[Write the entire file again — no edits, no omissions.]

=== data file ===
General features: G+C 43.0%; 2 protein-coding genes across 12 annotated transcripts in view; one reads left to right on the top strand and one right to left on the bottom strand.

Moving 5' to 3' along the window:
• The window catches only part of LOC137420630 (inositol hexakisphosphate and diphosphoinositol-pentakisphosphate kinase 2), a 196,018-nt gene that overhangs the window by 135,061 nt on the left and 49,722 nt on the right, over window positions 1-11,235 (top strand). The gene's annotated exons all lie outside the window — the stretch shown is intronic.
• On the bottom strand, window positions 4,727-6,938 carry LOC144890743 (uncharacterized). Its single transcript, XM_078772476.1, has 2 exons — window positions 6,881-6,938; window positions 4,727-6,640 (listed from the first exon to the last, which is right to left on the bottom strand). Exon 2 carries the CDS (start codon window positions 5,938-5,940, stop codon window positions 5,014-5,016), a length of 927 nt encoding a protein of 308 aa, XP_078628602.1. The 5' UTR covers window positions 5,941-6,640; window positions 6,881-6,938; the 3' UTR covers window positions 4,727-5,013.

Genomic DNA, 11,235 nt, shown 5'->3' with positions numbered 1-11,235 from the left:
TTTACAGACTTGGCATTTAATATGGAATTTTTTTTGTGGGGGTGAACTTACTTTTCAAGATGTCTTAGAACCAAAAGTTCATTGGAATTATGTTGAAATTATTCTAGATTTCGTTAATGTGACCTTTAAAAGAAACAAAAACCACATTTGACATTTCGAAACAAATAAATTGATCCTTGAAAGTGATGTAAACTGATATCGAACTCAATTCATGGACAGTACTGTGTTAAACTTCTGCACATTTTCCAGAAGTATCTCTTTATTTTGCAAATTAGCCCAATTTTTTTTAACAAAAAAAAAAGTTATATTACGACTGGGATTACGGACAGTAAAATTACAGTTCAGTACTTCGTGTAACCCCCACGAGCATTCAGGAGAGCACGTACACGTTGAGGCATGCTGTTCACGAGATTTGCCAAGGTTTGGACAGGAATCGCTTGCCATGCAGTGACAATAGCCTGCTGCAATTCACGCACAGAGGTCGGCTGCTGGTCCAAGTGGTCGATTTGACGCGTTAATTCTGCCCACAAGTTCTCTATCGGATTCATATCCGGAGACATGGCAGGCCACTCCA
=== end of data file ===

General features: G+C 43.0%; 2 protein-coding genes across 12 annotated transcripts in view; one reads left to right on the top strand and one right to left on the bottom strand.

Moving 5' to 3' along the window:
• The window catches only part of LOC137420630 (inositol hexakisphosphate and diphosphoinositol-pentakisphosphate kinase 2), a 196,018-nt gene that overhangs the window by 135,061 nt on the left and 49,722 nt on the right, over window positions 1-11,235 (top strand). The gene's annotated exons all lie outside the window — the stretch shown is intronic.
• On the bottom strand, window positions 4,727-6,938 carry LOC144890743 (uncharacterized). Its single transcript, XM_078772476.1, has 2 exons — window positions 6,881-6,938; window positions 4,727-6,640 (listed from the first exon to the last, which is right to left on the bottom strand). Exon 2 carries the CDS (start codon window positions 5,938-5,940, stop codon window positions 5,014-5,016), a length of 927 nt encoding a protein of 308 aa, XP_078628602.1. The 5' UTR covers window positions 5,941-6,640; window positions 6,881-6,938; the 3' UTR covers window positions 4,727-5,013.

Genomic DNA, 11,235 nt, shown 5'->3' with positions numbered 1-11,235 from the left:
TTTACAGACTTGGCATTTAATATGGAATTTTTTTTGTGGGGGTGAACTTACTTTTCAAGATGTCTTAGAACCAAAAGTTCATTGGAATTATGTTGAAATTATTCTAGATTTCGTTAATGTGACCTTTAAAAGAAACAAAAACCACATTTGACATTTCGAAACAAATAAATTGATCCTTGAAAGTGATGTAAACTGATATCGAACTCAATTCATGGACAGTACTGTGTTAAACTTCTGCACATTTTCCAGAAGTATCTCTTTATTTTGCAAATTAGCCCAATTTTTTTTAACAAAAAAAAAAGTTATATTACGACTGGGATTACGGACAGTAAAATTACAGTTCAGTACTTCGTGTAACCCCCACGAGCATTCAGGAGAGCACGTACACGTTGAGGCATGCTGTTCACGAGATTTGCCAAGGTTTGGACAGGAATCGCTTGCCATGCAGTGACAATAGCCTGCTGCAATTCACGCACAGAGGTCGGCTGCTGGTCCAAGTGGTCGATTTGACGCGTTAATTCTGCCCACAAGTTCTCTATCGGATTCATATCCGGAGACATGGCAGGCCACTCCA